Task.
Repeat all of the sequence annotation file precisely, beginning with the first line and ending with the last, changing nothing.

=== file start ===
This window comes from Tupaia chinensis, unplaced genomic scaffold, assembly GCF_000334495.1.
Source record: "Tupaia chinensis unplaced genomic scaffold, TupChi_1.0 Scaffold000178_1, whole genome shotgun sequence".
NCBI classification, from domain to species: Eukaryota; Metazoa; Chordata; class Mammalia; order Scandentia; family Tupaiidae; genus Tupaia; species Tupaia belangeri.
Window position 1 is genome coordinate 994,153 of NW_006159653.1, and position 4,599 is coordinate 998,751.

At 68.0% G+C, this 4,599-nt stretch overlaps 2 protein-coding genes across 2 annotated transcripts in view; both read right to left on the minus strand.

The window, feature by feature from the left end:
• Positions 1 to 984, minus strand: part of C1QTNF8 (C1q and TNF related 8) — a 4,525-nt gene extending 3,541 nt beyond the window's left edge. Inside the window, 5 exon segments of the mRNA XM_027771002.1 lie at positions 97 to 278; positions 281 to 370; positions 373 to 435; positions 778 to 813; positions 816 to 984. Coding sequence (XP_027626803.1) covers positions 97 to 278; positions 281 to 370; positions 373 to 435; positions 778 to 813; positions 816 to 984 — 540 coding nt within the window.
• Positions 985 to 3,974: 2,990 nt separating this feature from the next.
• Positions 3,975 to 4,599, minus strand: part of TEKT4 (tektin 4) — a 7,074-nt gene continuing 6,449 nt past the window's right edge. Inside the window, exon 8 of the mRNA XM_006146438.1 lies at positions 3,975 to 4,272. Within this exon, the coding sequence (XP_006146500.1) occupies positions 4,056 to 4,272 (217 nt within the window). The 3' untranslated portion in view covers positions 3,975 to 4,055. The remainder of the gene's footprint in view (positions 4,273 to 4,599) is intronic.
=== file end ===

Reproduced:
This window comes from Tupaia chinensis, unplaced genomic scaffold, assembly GCF_000334495.1.
Source record: "Tupaia chinensis unplaced genomic scaffold, TupChi_1.0 Scaffold000178_1, whole genome shotgun sequence".
NCBI classification, from domain to species: Eukaryota; Metazoa; Chordata; class Mammalia; order Scandentia; family Tupaiidae; genus Tupaia; species Tupaia belangeri.
Window position 1 is genome coordinate 994,153 of NW_006159653.1, and position 4,599 is coordinate 998,751.

At 68.0% G+C, this 4,599-nt stretch overlaps 2 protein-coding genes across 2 annotated transcripts in view; both read right to left on the minus strand.

The window, feature by feature from the left end:
• Positions 1 to 984, minus strand: part of C1QTNF8 (C1q and TNF related 8) — a 4,525-nt gene extending 3,541 nt beyond the window's left edge. Inside the window, 5 exon segments of the mRNA XM_027771002.1 lie at positions 97 to 278; positions 281 to 370; positions 373 to 435; positions 778 to 813; positions 816 to 984. Coding sequence (XP_027626803.1) covers positions 97 to 278; positions 281 to 370; positions 373 to 435; positions 778 to 813; positions 816 to 984 — 540 coding nt within the window.
• Positions 985 to 3,974: 2,990 nt separating this feature from the next.
• Positions 3,975 to 4,599, minus strand: part of TEKT4 (tektin 4) — a 7,074-nt gene continuing 6,449 nt past the window's right edge. Inside the window, exon 8 of the mRNA XM_006146438.1 lies at positions 3,975 to 4,272. Within this exon, the coding sequence (XP_006146500.1) occupies positions 4,056 to 4,272 (217 nt within the window). The 3' untranslated portion in view covers positions 3,975 to 4,055. The remainder of the gene's footprint in view (positions 4,273 to 4,599) is intronic.